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Article updated: 1/17/2013 8:22 PM

How Emery selected Trestman

By Bob LeGere

It wasn't an easy path that Phil Emery took to arrive at his most important decision as Bears' general manager -- the hiring of Marc Trestman to replace Lovie Smith as head coach.

But the process reaffirmed what Emery already believed about the job.

"It's a gem; it's a prize," Emery said. "And that was expressed to me during those one-on-one interviews."

There were 14 of those interviews -- Ravens special teams coordinator Jerry Rosburg was the mystery candidate who went unreported -- and then three lengthy second interviews (7-8 hours) at Halas Hall.

Because Trestman and Colts offensive coordinator Bruce Arians had previous head-coaching experience, they made the final two, while Seahawks offensive coordinator Darrell Bevell was eliminated.

"I wanted to find somebody who would be in lockstep with us, with me," Emery said, "so that we could move together as a team to attain our goals."

After long talks with chairman George McCaskey and CEO and team president Ted Phillips on Tuesday it was time to make a decision.

"Both George and Ted asked me my thoughts on who was the final person," Emery said. "I gave them my thoughts, and George looked at me and told me, 'During this process, we always told you at the end we would defer to your candidate.'

He said, 'It's time to defer; who is the choice?'

"I said, 'Marc Trestman.'"

Emery's original set of criteria were: excellence in his role, a high level of organizational/administrative skill, energy and the ability and the warmth to pull people together toward a common goal to make it a shared experience.

Emery said Trestman was "One of the top, if not the top (quarterbacks coach), when he left the NFL in 2004."

He said Trestman also "clearly" demonstrated excellence as an offensive coordinator with the Raiders (2002-03) and 49ers (1995-96) and as a head coach with the Montreal Alouettes, winning two Grey Cup titles.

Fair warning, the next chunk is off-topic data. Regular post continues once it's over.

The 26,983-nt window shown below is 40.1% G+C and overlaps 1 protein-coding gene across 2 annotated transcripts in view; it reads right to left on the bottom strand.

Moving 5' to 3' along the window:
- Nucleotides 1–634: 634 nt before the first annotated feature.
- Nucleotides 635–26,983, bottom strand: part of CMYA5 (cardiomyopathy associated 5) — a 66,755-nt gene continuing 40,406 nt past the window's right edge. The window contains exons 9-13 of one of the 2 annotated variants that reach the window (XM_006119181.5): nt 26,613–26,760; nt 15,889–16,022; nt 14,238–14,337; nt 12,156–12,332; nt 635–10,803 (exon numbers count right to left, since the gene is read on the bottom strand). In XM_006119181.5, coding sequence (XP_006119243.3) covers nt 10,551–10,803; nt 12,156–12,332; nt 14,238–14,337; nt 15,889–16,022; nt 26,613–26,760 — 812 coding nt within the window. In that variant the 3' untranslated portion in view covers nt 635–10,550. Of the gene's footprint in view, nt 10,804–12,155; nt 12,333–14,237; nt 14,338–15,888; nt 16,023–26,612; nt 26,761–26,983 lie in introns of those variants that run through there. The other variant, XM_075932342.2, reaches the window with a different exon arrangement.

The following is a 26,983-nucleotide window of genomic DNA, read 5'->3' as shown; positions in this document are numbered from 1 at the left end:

Emery said when he asked himself why, in his gut, he chose Trestman, several things stood out. First was making the move to Canada.

"The mental toughness that it takes to go in to some place that you've never been before," Emery said. "They don't know you or anything about you, they speak a foreign language, it's a town unfamiliar to you in a game that is different than the one you're used to coaching."

In the thorough, organized, understated Trestman, Emery saw similarities to himself. In his first interview Trestman produced a detailed, day-by-day 13-month calendar culminating in the Bears' Super Bowl parade.

"He's had personal ups and downs, but at the end, where is he?" Emery said. "He's a champion, and now he's the head football coach of the Chicago Bears. It was a road widely traveled for Marc, not unfamiliar to me. I've been in all corners of this country."

Emery also cited Trestman's ability to adapt to personnel, exemplified last year when the Alouettes lost their top runner and best wide receivers but adjusted by making talented tight ends the focal point of their attack.

And there was one other personal connection.

Trestman told Emery his favorite quote was: "What I do for myself is buried with me. What I do for other lives forever."

"During our one-on-one discussions, he might have said it eight times to the point where he knew I actually got it," Emery said, smiling. "Marc has a law degree; I'm a physical education major. It takes a few reps for me. But that said a lot to me about his approach in life and who he is as a person and his personal growth, his journey, his story."

That connection went even deeper.

"He also told me that he got that quote from 'Criminal Minds,'" Emery said. "So there was another connection, because my wife (Beth) and I, we love 'Law and Order' and 'Criminal Minds.'

"So we knew we had a match made in heaven."

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